Anderson v. Stephens

Filing 8

AMENDED ORDER OF DISMISSAL WITHDRAWING 7 Order of Dismissal. The petition is DISMISSED WITH PREJUDICE as barred by limitations. A certificate of appealability is DENIED. Any and all pending motions are DENIED AS MOOT.(Signed by Judge Gray H. Miller) Parties notified.(rkonieczny, 4)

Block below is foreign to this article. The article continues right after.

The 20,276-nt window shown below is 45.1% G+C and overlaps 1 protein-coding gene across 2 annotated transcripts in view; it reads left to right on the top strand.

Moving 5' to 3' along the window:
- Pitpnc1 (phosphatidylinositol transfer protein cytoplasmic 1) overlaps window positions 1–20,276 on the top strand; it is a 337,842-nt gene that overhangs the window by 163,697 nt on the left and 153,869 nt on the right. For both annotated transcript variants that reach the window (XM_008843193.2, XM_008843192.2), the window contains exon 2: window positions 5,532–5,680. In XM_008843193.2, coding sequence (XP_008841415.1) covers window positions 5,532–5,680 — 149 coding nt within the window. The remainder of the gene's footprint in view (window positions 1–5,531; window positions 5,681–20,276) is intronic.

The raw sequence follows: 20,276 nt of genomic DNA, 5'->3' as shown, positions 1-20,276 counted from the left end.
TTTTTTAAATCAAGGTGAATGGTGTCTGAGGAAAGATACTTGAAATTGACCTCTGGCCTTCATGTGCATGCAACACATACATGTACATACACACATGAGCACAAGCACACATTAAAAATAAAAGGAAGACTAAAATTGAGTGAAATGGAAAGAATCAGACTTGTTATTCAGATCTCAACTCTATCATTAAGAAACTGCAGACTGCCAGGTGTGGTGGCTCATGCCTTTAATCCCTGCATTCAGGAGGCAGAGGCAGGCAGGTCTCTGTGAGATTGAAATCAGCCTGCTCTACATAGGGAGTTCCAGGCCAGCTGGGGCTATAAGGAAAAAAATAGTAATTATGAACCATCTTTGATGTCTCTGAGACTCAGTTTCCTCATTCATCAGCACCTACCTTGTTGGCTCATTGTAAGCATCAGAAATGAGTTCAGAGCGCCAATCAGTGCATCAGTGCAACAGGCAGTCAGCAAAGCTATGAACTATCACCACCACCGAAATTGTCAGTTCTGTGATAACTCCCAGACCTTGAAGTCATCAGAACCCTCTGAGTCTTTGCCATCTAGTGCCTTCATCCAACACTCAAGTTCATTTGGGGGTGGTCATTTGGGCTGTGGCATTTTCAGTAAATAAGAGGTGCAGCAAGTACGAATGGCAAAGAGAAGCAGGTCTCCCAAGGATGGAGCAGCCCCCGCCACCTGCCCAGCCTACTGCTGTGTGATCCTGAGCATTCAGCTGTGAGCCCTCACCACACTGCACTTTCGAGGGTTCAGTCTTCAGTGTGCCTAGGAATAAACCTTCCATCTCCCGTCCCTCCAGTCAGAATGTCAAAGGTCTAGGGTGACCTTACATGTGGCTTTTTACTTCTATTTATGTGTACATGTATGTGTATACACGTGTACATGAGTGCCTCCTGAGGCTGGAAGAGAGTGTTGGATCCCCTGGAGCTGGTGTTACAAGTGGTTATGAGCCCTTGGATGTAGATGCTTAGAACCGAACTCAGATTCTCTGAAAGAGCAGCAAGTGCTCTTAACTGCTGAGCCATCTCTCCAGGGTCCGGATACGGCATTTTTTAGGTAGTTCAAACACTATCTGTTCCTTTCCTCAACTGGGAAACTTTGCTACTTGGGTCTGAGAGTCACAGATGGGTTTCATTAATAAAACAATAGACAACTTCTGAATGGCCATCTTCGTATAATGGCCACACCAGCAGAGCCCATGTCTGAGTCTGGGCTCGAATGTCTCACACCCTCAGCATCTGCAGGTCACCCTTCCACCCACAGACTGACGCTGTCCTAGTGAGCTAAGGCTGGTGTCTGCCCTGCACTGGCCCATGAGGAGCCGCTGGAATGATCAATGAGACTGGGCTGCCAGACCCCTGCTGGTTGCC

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IN THE UNITED STATES DISTRICT COURT FOR THE SOUTHERN DISTRICT OF TEXAS HOUSTON DIVISION T IMOTHY D WAYNE A NDERSON, Petitioner, v. W ILLIAM S TEPHENS, Respondent. § § § § § § § § § C IVIL A CTION N O. H-14-0182 A MENDED O RDER OF D ISMISSAL The Court dismissed this petition without prejudice on March 17, 2014, for petitioner’s failure to pay the filing fee. On that same date, petitioner’s $5.00 filing fee was received and docketed by the Clerk of Court. Although the filing fee was not timely paid, the Court will accept the late payment, grant a new trial sua sponte, withdraw its dismissal order of March 17, 2014, and dismiss the petition as barred by limitations. Background and Analysis Petitioner files this section 2254 habeas petition challenging his 2008 conviction and twenty-five year sentence for indecency with a child. This petition is governed by provisions of the Antiterrorism and Effective Death Penalty Act of 1996 (AEDPA). Under the AEDPA, federal habeas corpus petitions are subject to a one-year limitations period found in 28 U.S.C. § 2244(d), which provides as follows: (d)(l) A 1-year period of limitations shall apply to an application for a writ of habeas corpus by a person in custody pursuant to the judgment of a State court. The limitation period shall run from the latest of – (A) (B) the date on which the impediment to filing an application created by State action in violation of the Constitution or laws of the United States is removed, if the applicant was prevented from filing by such State action; (C) the date on which the constitutional right asserted was initially recognized by the Supreme Court, if the right has been newly recognized by the Supreme Court and made retroactively applicable to cases on collateral review; or (D) (2) the date on which the judgment became final by the conclusion of direct review or the expiration of the time for seeking such review; the date on which the factual predicate of the claim or claims presented could have been discovered through the exercise of due diligence. The time during which a properly filed application for State post-conviction or other collateral review with respect to the pertinent judgment or claim is pending shall not be counted toward any period of limitation under this subsection. 28 U.S.C. §§ 2244(d)(l)–(2). Public state court records show that petitioner was convicted and sentenced on October 3, 2008. The conviction was affirmed by direct appeal on March 9, 2010, and discretionary review was denied on June 30, 2010. Accordingly, petitioner’s conviction became final for purposes of the AEDPA limitation ninety days later, on or about September 30, 2010, and expired one year later, on or about September 30, 2011. 2 Petitioner filed an application for state habeas relief with the trial court on January 13, 2011, which was denied by the Texas Court of Criminal Appeals on January 11, 2012. Petitioner filed the instant federal habeas petition no earlier than January 24, 2014. Because the petition showed on its face that was is barred by limitations, the Court ordered petitioner to show cause why the petition should not be dismissed as untimely. In his written response, petitioner alleges that his petition was “ready” for filing on January 1, 2013, in time to meet the “January 11, 2013” deadline, but that he was “locked up” under a disciplinary conviction on December 30, 2012, before he could put postage on the mailing envelope. (Docket Entry No. 6.) He states that he was then transferred to another unit in February 2013, and then to a third unit in September 2013, all without ever receiving his property, including the habeas petition. Id. Petitioner asserts that he did not receive his property until January 22, 2014, at which time he put stamps on the habeas envelope and mailed it. Id. The Court received petitioner’s signed but undated petition on January 24, 2014. Petitioner erroneously contends that limitations commenced on January 11, 2012, the date the Texas Court of Criminal Appeals denied his state habeas application, and expired one year later, on January 11, 2013. To the contrary, limitations commenced in his case on September 30, 2010, and expired one year later, on or about September 30, 2011, absent statutory tolling. Petitioner filed his state habeas application on January 13, 2011, with 262 days left on the limitations time clock. The running of limitations was tolled during 3 pendency of the state habeas application. Thus, when the Texas Court of Criminal Appeals denied habeas relief on January 11, 2012, petitioner’s federal habeas petition was due 262 days later, on September 25, 2012. Even had the instant petition been filed on January 1, 2013, the date petitioner states it was “ready” for mailing, it would have been untimely. Although petitioner asserts a claim of “actual innocence,” he does not state that the claim is being raised for purposes of equitable estoppel to avoid the limitations bar. Regardless, he does not meet his burden for establishing actual innocence under Schlup v. Delo, 513 U.S. 298, 329 (1995). The Supreme Court has recently held that both a procedural bar and the expiration of the AEDPA statute of limitations can be overcome by a showing of actual innocence sufficient to meet the requirements of Schlup. McQuiggins v. Perkins, ___ U.S. ___, ____, 133 S. Ct. 1924, 1928 (2013). However, a petitioner does not meet the threshold requirement under Schlup for establishing actual innocence “unless he persuades the district court that, in light of new evidence, no juror, acting reasonably, would have voted to find him guilty beyond a reasonable doubt.” Id. Because petitioner presents no new, credible evidence of his innocence in his petition, his claim of actual innocence affords him no basis for equitable tolling. Petitioner’s instant petition is time barred. 4 Conclusion The Court GRANTS a new trial in this case, and WITHDRAWS the order of dismissal dated March 17, 2014. The petition is DISMISSED WITH PREJUDICE as barred by limitations. A certificate of appealability is DENIED. Any and all pending motions are DENIED AS MOOT. Signed at Houston, Texas on March 19, 2014. Gray H. Miller United States District Judge 5